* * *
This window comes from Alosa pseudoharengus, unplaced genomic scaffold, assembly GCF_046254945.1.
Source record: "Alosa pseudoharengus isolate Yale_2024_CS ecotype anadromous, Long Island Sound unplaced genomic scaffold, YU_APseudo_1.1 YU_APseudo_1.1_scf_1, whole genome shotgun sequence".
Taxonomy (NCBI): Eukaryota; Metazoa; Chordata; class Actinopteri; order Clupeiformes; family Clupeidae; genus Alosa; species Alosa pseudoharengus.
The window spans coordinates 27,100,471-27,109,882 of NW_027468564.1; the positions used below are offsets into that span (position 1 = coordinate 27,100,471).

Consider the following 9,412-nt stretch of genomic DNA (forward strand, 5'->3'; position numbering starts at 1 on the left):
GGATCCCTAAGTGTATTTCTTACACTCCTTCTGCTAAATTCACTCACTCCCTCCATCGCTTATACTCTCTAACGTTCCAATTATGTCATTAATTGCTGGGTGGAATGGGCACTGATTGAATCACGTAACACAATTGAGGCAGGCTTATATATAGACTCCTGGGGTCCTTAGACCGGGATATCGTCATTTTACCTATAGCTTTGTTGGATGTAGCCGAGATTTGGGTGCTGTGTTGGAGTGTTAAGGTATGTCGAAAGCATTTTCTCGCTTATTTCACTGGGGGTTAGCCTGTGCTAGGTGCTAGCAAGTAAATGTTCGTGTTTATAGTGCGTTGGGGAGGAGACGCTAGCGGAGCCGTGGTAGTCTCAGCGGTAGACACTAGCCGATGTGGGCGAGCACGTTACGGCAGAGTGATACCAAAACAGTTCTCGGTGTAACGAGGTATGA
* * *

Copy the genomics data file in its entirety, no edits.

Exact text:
This window comes from Alosa pseudoharengus, unplaced genomic scaffold, assembly GCF_046254945.1.
Source record: "Alosa pseudoharengus isolate Yale_2024_CS ecotype anadromous, Long Island Sound unplaced genomic scaffold, YU_APseudo_1.1 YU_APseudo_1.1_scf_1, whole genome shotgun sequence".
Taxonomy (NCBI): Eukaryota; Metazoa; Chordata; class Actinopteri; order Clupeiformes; family Clupeidae; genus Alosa; species Alosa pseudoharengus.
The window spans coordinates 27,100,471-27,109,882 of NW_027468564.1; the positions used below are offsets into that span (position 1 = coordinate 27,100,471).

Consider the following 9,412-nt stretch of genomic DNA (forward strand, 5'->3'; position numbering starts at 1 on the left):
GGATCCCTAAGTGTATTTCTTACACTCCTTCTGCTAAATTCACTCACTCCCTCCATCGCTTATACTCTCTAACGTTCCAATTATGTCATTAATTGCTGGGTGGAATGGGCACTGATTGAATCACGTAACACAATTGAGGCAGGCTTATATATAGACTCCTGGGGTCCTTAGACCGGGATATCGTCATTTTACCTATAGCTTTGTTGGATGTAGCCGAGATTTGGGTGCTGTGTTGGAGTGTTAAGGTATGTCGAAAGCATTTTCTCGCTTATTTCACTGGGGGTTAGCCTGTGCTAGGTGCTAGCAAGTAAATGTTCGTGTTTATAGTGCGTTGGGGAGGAGACGCTAGCGGAGCCGTGGTAGTCTCAGCGGTAGACACTAGCCGATGTGGGCGAGCACGTTACGGCAGAGTGATACCAAAACAGTTCTCGGTGTAACGAGGTATGA